Bill C-10: Come for the censorship, stay for the corporate welfare
One of the iron truths of the current political moment is that everyone loathes the collection of internet and social media companies that can collectively be described as the ‘web giants’ and we all enjoy thinking of ways to take money off them. That fact is clearly informing how the Liberals are deciding to brand their current controversial efforts to amend the broadcasting act. Heritage Minister Steven Guilbeault has been given the job of shepherding Bill C-10 through parliament and has portrayed the bill as an effort to regularize the treatment of companies like Netflix and Amazon by getting them to do the same things Canadian broadcasters are already required to do by law.
If that was the full extent of the legislation it would likely be a good idea. However, as the bill has wound its way through committee it has become clear that Bill C-10 will have wide ranging effects on what content Canadians will see while online. A major flashpoint has been over how the bill will treat user-generated content (i.e. audio and video posted by individuals to third-party sites like YouTube or TikTok). In the original version of the bill there was a broad carve-out that explicitly exempted social media sites from the scope of the new legislation. This would have meant that while sites like Netflix or Amazon Prime Video may have faced requirements to produce or showcase a certain amount of Canadian content, social media sites would largely be exempt from the law. This carve-out was removed via amendment, and replaced with a much narrower exemption that merely protects the rights of people to post user-generated content. The clear implication is that the government envisages bringing at least some of the activity of social media sites under the regulation of the Canadian Radio-television and Telecommunications Commission (CRTC). A leaked Canadian Heritage memo has essentially confirmed this fact, and shows that Bill C-10 would bring a huge range of internet content under CRTC regulation, including explicitly foreign content such as BritBox (a subscription site which offers access to streaming British TV shows) which consumers presumably seek out because it is non-Canadian.
A lot of media attention has been paid to how Bill C-10 would influence the content Canadians see online. The government has spoke about boosting the ‘discoverability’ of Canadian content, so it definitely seems as though they intend to make companies adjust their algorithms to push Canadian content to the top of people’s feeds. This is a pretty silly thing to try and do, but if it is attempted it will be so easily circumvented that its hard to get too worried about.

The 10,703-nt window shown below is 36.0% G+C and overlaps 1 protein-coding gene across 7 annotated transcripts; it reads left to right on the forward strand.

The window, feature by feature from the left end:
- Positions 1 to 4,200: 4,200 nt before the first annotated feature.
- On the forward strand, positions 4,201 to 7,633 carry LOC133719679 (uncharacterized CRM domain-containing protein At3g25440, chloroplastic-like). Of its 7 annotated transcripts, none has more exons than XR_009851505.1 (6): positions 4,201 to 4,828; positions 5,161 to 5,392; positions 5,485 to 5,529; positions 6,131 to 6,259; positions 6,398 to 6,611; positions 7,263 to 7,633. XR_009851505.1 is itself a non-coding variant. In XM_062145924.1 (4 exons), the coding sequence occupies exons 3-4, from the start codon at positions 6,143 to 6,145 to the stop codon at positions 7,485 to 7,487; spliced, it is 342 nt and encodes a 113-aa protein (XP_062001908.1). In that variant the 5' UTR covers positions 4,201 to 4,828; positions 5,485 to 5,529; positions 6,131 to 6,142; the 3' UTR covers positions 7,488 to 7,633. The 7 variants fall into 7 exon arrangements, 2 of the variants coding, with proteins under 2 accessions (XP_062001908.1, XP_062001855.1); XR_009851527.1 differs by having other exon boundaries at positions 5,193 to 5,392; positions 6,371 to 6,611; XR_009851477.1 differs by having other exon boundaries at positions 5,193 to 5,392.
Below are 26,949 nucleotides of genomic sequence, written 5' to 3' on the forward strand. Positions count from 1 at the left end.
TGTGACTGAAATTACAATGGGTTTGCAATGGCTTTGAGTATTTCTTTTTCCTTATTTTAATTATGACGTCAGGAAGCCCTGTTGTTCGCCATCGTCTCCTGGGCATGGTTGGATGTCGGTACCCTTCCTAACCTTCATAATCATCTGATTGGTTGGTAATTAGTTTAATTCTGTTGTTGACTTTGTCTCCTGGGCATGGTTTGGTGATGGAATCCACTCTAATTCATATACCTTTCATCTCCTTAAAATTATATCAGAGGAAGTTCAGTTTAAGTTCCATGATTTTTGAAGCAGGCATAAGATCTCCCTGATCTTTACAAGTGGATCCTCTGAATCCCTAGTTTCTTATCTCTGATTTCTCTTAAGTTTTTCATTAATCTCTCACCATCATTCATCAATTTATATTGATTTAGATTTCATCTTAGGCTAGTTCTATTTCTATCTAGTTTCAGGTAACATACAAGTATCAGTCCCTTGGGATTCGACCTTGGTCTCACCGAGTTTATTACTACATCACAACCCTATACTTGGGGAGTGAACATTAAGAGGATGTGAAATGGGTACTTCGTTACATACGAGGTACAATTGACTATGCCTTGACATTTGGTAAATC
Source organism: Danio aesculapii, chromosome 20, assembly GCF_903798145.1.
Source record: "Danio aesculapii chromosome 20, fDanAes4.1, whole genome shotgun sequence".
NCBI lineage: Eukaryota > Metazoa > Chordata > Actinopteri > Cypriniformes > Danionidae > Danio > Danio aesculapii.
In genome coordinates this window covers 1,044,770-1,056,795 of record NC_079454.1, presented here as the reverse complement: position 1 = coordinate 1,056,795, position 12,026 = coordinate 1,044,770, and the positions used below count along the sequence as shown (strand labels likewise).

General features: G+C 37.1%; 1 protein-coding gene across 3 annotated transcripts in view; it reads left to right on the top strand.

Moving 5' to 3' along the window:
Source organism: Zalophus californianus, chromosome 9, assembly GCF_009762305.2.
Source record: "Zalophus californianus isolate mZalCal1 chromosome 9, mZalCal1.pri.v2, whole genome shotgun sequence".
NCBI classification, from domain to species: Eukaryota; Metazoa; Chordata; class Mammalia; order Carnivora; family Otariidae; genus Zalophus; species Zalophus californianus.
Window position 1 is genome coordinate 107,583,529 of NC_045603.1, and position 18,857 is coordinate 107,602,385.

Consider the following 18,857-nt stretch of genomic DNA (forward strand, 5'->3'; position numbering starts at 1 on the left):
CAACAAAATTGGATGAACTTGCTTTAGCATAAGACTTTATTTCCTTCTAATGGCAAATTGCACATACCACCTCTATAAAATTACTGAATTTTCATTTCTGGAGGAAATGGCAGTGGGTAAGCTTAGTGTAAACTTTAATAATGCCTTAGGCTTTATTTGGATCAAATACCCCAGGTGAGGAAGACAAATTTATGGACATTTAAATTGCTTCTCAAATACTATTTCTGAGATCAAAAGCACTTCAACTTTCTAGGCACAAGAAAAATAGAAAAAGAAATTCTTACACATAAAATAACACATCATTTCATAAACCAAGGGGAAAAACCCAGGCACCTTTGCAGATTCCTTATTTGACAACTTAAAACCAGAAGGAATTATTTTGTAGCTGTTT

The more pernicious effect of Bill C-10 is that it will likely result in a wealth transfer from online content producers to legacy broadcasters. Under Canada’s current laws, Canadian broadcasters are required to pay into the Canada Media Fund (CMF). The CMF supports the creation of Canadian content. In fact, sometimes the exact same broadcasters who pay into the fund will receive grants from the CMF to produce this content. Bill C-10 seems to be an attempt to massively expand the number of entities that will have to pay into the CMF. This will benefit companies currently making content that qualifies for CMF money at the expense of all other content creators. It is perhaps defensible to make truly huge internet content providers like Netflix* pay for their ‘fair share’ of Canadian content production, but it hardly seems appropriate to make online services like podcast networks pay money that will ultimately end up in Bell and Roger’s TV production budgets.
If the Liberals had been clear about their intentions for Bill C-10, Canada might have been able to have an adult discussion about what regulation (if any) should exist to control social media recommendation algorithms. It might also have been possible to discuss the outdated mechanism of funding Canadian content production and update the system for an online era. Instead, the Liberals have chosen to obfuscate key issues about how the bill will function. What’s worse is that they’re likely to get away with it. The NDP, Greens and Bloc Quebecois all appear to have accepted the ‘making web giants pay their fair share’ argument, meaning Conservative opposition to the bill can be painted as mindless contrarianism on the part of Erin O’Toole. Hopefully its not too late for these parties to wake up to the con and work to stop Bill C-10 becoming law.
* Although, it should be noted that Canadian broadcasters benefit from a variety of regulations that make broadcasting in Canada more profitable than it otherwise would be. This is essentially a regulatory subsidy that makes up for the contributions Canadian broadcasters are required to make to the CMF. Non-Canadian companies like Netflix do not benefit from this regulatory subsidy so if they contributed to the CMF the would be paying the quid but not getting the quo that Canadian broadcasters do.
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